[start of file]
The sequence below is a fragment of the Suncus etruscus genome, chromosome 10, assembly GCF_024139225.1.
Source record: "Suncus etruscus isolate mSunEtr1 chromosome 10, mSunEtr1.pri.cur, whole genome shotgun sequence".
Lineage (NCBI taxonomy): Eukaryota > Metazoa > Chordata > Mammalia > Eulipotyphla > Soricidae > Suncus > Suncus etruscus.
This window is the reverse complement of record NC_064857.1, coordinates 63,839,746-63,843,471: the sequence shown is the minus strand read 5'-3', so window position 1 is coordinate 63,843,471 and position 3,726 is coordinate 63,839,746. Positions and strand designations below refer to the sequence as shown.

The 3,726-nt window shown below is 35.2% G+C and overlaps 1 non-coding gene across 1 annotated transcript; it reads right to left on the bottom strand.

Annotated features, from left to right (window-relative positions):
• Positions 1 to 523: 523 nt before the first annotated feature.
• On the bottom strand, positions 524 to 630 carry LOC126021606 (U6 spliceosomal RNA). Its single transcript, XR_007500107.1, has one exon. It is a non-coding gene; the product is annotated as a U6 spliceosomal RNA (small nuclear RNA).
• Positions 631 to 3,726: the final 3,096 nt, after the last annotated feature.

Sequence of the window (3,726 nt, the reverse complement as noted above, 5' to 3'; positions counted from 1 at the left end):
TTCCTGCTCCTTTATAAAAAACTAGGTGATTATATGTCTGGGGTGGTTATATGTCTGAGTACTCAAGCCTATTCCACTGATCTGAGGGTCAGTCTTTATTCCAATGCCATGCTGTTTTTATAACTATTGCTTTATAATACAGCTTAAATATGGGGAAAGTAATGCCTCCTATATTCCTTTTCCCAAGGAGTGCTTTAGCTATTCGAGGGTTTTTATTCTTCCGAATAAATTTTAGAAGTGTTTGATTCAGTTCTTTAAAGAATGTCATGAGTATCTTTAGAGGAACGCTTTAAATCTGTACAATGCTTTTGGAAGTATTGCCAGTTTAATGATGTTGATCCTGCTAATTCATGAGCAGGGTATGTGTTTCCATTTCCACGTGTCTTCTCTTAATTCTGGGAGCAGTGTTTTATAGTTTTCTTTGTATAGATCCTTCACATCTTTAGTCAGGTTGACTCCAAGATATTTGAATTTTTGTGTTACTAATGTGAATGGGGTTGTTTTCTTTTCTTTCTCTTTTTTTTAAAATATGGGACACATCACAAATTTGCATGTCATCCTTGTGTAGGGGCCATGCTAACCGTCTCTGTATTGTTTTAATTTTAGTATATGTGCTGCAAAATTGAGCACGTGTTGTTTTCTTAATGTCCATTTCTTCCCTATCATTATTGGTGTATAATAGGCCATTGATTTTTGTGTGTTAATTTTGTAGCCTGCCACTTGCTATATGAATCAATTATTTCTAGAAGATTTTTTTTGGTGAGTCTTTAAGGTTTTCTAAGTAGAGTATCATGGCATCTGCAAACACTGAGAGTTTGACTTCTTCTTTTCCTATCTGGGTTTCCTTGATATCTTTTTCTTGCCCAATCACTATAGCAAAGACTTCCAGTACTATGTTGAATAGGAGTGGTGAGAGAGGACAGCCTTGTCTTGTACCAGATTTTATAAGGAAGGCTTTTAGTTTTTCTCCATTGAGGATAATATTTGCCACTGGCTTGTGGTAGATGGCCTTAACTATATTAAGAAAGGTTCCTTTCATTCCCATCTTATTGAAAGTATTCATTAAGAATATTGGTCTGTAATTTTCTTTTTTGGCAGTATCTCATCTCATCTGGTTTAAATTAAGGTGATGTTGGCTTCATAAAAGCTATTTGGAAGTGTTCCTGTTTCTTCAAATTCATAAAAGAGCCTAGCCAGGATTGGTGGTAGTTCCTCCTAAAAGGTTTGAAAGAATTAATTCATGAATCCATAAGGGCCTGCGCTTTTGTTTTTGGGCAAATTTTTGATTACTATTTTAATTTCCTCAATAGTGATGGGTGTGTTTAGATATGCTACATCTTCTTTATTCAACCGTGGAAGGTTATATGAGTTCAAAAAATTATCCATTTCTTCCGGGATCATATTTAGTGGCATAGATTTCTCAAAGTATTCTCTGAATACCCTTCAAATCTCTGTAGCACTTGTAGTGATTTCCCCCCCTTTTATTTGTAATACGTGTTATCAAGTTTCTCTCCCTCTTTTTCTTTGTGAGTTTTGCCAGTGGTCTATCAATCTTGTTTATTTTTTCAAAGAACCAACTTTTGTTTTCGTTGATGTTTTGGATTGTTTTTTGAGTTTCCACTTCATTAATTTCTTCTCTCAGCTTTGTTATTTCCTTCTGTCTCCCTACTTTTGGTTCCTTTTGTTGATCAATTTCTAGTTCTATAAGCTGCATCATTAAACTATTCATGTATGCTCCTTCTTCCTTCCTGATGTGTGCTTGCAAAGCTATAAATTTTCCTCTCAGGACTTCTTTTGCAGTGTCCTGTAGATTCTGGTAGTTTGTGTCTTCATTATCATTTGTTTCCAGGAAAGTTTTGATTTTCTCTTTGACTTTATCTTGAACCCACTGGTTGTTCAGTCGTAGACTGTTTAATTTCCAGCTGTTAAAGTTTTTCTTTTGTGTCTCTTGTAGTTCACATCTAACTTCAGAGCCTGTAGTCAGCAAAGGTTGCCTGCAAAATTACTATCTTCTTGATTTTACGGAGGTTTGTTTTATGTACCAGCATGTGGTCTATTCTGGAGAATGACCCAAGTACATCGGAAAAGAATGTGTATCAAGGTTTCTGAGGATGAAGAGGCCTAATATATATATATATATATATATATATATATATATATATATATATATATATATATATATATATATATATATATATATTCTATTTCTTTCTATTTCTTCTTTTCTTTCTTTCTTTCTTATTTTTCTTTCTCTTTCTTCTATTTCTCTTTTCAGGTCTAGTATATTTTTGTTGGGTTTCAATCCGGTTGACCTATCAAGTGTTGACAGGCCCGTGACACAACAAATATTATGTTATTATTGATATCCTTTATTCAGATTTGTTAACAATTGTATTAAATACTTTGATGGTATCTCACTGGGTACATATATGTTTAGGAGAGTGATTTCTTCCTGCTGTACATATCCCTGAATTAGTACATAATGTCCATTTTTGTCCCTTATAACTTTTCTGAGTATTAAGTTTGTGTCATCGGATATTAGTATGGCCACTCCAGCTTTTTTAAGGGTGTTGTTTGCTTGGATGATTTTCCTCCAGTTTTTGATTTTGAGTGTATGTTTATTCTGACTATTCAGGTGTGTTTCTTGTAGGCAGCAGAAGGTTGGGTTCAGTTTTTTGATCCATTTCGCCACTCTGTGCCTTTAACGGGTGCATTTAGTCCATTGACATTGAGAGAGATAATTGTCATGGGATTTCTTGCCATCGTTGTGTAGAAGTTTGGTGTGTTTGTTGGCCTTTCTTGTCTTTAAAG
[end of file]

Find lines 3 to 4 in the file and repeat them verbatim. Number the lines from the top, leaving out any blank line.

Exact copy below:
Lineage (NCBI taxonomy): Eukaryota > Metazoa > Chordata > Mammalia > Eulipotyphla > Soricidae > Suncus > Suncus etruscus.
This window is the reverse complement of record NC_064857.1, coordinates 63,839,746-63,843,471: the sequence shown is the minus strand read 5'-3', so window position 1 is coordinate 63,843,471 and position 3,726 is coordinate 63,839,746. Positions and strand designations below refer to the sequence as shown.